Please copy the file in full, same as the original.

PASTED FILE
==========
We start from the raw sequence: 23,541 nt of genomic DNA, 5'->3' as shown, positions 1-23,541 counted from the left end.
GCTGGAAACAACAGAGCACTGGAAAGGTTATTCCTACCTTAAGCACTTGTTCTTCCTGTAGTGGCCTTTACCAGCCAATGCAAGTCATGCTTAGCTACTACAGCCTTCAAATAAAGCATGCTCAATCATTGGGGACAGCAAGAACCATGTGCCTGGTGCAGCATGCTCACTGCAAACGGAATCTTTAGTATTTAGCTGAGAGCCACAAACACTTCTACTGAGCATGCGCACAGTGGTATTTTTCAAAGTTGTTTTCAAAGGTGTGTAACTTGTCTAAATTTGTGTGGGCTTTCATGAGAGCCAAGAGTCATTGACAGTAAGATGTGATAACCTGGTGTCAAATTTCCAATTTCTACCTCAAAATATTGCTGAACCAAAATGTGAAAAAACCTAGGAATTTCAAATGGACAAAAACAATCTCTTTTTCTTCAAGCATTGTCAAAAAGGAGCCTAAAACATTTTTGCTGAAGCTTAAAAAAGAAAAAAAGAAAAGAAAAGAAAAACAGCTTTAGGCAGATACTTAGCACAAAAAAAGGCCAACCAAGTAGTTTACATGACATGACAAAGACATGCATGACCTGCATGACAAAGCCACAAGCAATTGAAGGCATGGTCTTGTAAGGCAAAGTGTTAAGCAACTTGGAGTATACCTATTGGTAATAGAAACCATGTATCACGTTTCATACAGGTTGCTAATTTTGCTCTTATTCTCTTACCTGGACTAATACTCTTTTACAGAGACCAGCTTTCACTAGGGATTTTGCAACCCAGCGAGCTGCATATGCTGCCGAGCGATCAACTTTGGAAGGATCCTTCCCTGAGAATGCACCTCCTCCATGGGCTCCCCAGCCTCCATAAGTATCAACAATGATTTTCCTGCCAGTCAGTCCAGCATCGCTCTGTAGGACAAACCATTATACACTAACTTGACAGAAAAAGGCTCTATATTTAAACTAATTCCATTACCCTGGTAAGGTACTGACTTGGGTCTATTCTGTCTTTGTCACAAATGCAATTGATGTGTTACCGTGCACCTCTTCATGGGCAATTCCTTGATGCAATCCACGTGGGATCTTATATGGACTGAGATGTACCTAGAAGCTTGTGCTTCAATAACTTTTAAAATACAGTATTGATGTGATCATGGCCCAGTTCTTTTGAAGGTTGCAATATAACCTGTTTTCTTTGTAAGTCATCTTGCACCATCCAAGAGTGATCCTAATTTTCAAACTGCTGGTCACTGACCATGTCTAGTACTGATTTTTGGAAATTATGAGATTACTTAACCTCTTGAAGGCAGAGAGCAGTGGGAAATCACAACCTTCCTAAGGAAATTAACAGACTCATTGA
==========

We start from the raw sequence: 23,541 nt of genomic DNA, 5'->3' as shown, positions 1-23,541 counted from the left end.
GCTGGAAACAACAGAGCACTGGAAAGGTTATTCCTACCTTAAGCACTTGTTCTTCCTGTAGTGGCCTTTACCAGCCAATGCAAGTCATGCTTAGCTACTACAGCCTTCAAATAAAGCATGCTCAATCATTGGGGACAGCAAGAACCATGTGCCTGGTGCAGCATGCTCACTGCAAACGGAATCTTTAGTATTTAGCTGAGAGCCACAAACACTTCTACTGAGCATGCGCACAGTGGTATTTTTCAAAGTTGTTTTCAAAGGTGTGTAACTTGTCTAAATTTGTGTGGGCTTTCATGAGAGCCAAGAGTCATTGACAGTAAGATGTGATAACCTGGTGTCAAATTTCCAATTTCTACCTCAAAATATTGCTGAACCAAAATGTGAAAAAACCTAGGAATTTCAAATGGACAAAAACAATCTCTTTTTCTTCAAGCATTGTCAAAAAGGAGCCTAAAACATTTTTGCTGAAGCTTAAAAAAGAAAAAAAGAAAAGAAAAGAAAAACAGCTTTAGGCAGATACTTAGCACAAAAAAAGGCCAACCAAGTAGTTTACATGACATGACAAAGACATGCATGACCTGCATGACAAAGCCACAAGCAATTGAAGGCATGGTCTTGTAAGGCAAAGTGTTAAGCAACTTGGAGTATACCTATTGGTAATAGAAACCATGTATCACGTTTCATACAGGTTGCTAATTTTGCTCTTATTCTCTTACCTGGACTAATACTCTTTTACAGAGACCAGCTTTCACTAGGGATTTTGCAACCCAGCGAGCTGCATATGCTGCCGAGCGATCAACTTTGGAAGGATCCTTCCCTGAGAATGCACCTCCTCCATGGGCTCCCCAGCCTCCATAAGTATCAACAATGATTTTCCTGCCAGTCAGTCCAGCATCGCTCTGTAGGACAAACCATTATACACTAACTTGACAGAAAAAGGCTCTATATTTAAACTAATTCCATTACCCTGGTAAGGTACTGACTTGGGTCTATTCTGTCTTTGTCACAAATGCAATTGATGTGTTACCGTGCACCTCTTCATGGGCAATTCCTTGATGCAATCCACGTGGGATCTTATATGGACTGAGATGTACCTAGAAGCTTGTGCTTCAATAACTTTTAAAATACAGTATTGATGTGATCATGGCCCAGTTCTTTTGAAGGTTGCAATATAACCTGTTTTCTTTGTAAGTCATCTTGCACCATCCAAGAGTGATCCTAATTTTCAAACTGCTGGTCACTGACCATGTCTAGTACTGATTTTTGGAAATTATGAGATTACTTAACCTCTTGAAGGCAGAGAGCAGTGGGAAATCACAACCTTCCTAAGGAAATTAACAGACTCATTGA